Sometimes, coders also mix up modifiers 51 and 59. Modifier 59 is used if the same surgical procedure is carried out on multiple sites (for instance, removing lesions on various parts of the body through separate incisions). On the other hand, modifier 51 is required to report multiple procedures such as endoscopy and colonoscopy that are performed together.



    4.     Mistake #4: Errors in Medical Code Unbundling

    Medical codes are bundled when they belong to a single billable procedure. For instance, a surgeon may make an incision before a surgery. If it is an incidental incision, the surgeon will be required to close the incision. A normal closure of the incision is also incidental because the incision was made incidentally. Therefore, codes for these need to be bundled as there is no need for separate billing. It is thus important to know which procedures can be bundled and which cannot.



    5.      Mistake #5: Ignoring Editorial Comments in Reference Books

    The editorial comments that accompany various sections of a CPT book are extremely important as they have answers to many troubling questions that a coder or biller may have. For instance, if you are wondering whether you should report/bill for a preliminary hospital service when admitting a pregnant woman in labour, you can simply find the answer in the introductory editorial comments of the CPT book’s maternity section! Simple! 

    Transcription Tips and Tricks You Can’t Ignore!


    Now that you are aware of some of the best productivity tips for medical transcriptionists, we hope they are being put to good use. Here are some more tips and tricks for smart professionals.




    Get Comfy

    Make sure that your work environment is peaceful and quiet and that you are comfortably seated…’coz bad seating may cost you and your employer terribly high.Avoid work-related repetitive stress injuries by practicing proper seating and positioning and through stretching exercises that relieve the wrist, forearm, fingers, and back.  It is also essential to keep your workplace quiet because transcription requires a great deal of concentration. Do not transcribe if there is a great deal of ambient noise around you. If your workplace has a high amount of office traffic and noise, you could consider talking to your supervisor about making suitable adjustments.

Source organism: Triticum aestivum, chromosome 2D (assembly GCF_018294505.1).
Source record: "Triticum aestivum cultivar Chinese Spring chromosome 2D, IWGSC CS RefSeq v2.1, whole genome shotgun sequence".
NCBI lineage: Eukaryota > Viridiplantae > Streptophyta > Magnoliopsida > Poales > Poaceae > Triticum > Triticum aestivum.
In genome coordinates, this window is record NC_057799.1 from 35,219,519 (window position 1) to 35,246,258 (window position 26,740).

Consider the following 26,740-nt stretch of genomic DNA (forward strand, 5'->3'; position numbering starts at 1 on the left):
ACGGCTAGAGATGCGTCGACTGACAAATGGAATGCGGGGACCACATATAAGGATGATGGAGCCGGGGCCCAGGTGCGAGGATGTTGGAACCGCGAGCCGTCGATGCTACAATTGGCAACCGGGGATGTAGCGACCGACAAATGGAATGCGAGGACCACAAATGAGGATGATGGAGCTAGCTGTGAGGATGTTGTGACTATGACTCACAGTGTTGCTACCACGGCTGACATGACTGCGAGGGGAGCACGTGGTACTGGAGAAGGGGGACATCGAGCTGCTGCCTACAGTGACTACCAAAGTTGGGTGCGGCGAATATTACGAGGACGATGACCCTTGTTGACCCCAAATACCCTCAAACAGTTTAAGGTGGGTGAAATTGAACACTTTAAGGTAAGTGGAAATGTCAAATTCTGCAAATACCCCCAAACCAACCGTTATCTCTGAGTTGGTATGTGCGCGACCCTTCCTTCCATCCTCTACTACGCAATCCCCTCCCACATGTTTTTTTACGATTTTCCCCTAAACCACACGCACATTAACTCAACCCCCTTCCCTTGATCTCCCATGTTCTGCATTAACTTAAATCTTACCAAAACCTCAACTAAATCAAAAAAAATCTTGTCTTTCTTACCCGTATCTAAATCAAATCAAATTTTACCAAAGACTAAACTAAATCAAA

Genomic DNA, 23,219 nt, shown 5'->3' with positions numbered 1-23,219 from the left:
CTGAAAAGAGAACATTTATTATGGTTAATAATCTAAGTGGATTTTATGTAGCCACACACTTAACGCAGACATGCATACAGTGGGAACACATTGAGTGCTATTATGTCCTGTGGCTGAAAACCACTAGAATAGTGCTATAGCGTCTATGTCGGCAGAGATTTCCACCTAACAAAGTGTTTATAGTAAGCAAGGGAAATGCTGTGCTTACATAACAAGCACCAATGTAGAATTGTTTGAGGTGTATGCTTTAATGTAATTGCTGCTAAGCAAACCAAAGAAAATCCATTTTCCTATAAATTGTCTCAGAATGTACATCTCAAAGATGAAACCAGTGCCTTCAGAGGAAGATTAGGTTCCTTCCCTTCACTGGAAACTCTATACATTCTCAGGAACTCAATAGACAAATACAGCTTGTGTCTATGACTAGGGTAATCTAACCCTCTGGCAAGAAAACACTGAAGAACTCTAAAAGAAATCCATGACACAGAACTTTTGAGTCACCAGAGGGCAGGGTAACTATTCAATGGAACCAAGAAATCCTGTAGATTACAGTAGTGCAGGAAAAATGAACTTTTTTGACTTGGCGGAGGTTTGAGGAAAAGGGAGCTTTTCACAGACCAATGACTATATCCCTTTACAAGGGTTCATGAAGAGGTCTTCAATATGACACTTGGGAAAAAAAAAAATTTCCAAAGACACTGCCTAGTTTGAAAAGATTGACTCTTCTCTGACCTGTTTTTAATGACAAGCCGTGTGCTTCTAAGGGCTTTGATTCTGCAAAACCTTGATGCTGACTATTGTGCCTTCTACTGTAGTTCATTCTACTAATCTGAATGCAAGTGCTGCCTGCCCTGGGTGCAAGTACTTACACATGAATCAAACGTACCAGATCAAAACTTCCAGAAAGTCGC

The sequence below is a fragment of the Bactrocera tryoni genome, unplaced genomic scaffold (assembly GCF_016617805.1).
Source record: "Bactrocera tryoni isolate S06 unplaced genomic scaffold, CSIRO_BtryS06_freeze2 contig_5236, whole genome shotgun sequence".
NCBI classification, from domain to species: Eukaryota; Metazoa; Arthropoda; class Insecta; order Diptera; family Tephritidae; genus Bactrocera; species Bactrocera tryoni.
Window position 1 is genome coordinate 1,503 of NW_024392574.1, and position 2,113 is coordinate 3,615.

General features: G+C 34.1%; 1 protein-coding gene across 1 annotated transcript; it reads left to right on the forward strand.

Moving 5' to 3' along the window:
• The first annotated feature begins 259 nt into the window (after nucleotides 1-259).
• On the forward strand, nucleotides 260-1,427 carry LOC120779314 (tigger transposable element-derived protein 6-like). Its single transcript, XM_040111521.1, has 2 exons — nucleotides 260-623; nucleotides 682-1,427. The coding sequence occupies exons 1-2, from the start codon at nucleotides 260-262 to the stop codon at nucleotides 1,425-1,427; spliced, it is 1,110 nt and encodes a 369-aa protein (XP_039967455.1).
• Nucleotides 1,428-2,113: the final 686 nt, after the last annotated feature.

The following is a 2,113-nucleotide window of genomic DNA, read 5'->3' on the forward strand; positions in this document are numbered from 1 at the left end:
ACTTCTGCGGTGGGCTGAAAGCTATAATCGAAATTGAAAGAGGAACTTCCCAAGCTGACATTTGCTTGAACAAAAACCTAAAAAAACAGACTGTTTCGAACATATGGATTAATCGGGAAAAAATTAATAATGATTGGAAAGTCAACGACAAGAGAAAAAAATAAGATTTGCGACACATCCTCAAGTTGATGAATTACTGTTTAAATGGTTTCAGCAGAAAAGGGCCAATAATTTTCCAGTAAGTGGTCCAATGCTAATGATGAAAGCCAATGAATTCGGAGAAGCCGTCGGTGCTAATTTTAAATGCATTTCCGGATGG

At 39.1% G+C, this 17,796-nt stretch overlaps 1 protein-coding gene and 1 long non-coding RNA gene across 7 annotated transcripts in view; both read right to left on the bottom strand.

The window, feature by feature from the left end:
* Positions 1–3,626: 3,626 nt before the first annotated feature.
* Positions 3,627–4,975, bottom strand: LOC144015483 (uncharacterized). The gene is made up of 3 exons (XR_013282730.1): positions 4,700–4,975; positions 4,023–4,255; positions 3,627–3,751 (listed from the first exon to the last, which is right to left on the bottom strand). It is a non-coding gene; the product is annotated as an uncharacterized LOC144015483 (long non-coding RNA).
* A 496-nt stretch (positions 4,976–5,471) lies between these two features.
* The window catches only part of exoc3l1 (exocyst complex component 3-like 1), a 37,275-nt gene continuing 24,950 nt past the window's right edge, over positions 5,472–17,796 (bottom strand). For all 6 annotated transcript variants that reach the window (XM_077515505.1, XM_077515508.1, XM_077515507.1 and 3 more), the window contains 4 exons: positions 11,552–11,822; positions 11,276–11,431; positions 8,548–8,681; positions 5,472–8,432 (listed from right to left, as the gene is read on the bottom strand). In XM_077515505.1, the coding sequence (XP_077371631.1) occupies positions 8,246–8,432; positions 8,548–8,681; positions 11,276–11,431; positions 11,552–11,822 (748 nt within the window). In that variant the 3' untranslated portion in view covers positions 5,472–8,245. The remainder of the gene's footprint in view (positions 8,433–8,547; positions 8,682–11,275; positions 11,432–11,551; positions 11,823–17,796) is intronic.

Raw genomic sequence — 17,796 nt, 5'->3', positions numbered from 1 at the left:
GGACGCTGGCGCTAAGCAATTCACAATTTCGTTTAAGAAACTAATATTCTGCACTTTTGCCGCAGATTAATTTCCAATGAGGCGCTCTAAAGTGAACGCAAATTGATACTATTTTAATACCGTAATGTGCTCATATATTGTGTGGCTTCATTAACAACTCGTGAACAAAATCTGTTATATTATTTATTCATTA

Leave the Mouse!

    Yes! You’d wonder how you could possibly get rid of the desktop mouse. But it’s important to understand that shifting hands between the keyboard and mouse every now and then slows you down. Practice using keyboard shortcuts instead. There are a multitude of keyboard shortcuts for all possible actions that you perform with the mouse. These can be mastered in a jiffy.

    Action
    Keyboard Shortcut
    Copy
    CTRL+C
    Paste
    CTRL+V
    Cut
    CTRL+X
    Delete
    Delete button
    Undo  
    CTRL+Z
    Switch between windows and programs
    ALT+TAB
    Current window’s system menu
    ALT+Spacebar
    Close or quit a program
    ALT+F4
    Close current window
    CTRL+F4
    Choose a function in the menu bar
    ALT+underlined letter in menu



    Take Shortcuts

    Those who say there are no shortcuts to success don’t know where to find one! In transcription, you can increase your productivity by using abbreviations. Word processors have features in the spelling auto-correction options where you can mention short spellings for commonly used words such as ‘surgery’ or ‘examination’. You could set the short spelling as ‘sgr’ and ‘exn’ for instance and the word processing software will automatically expand the word every time you type the short form.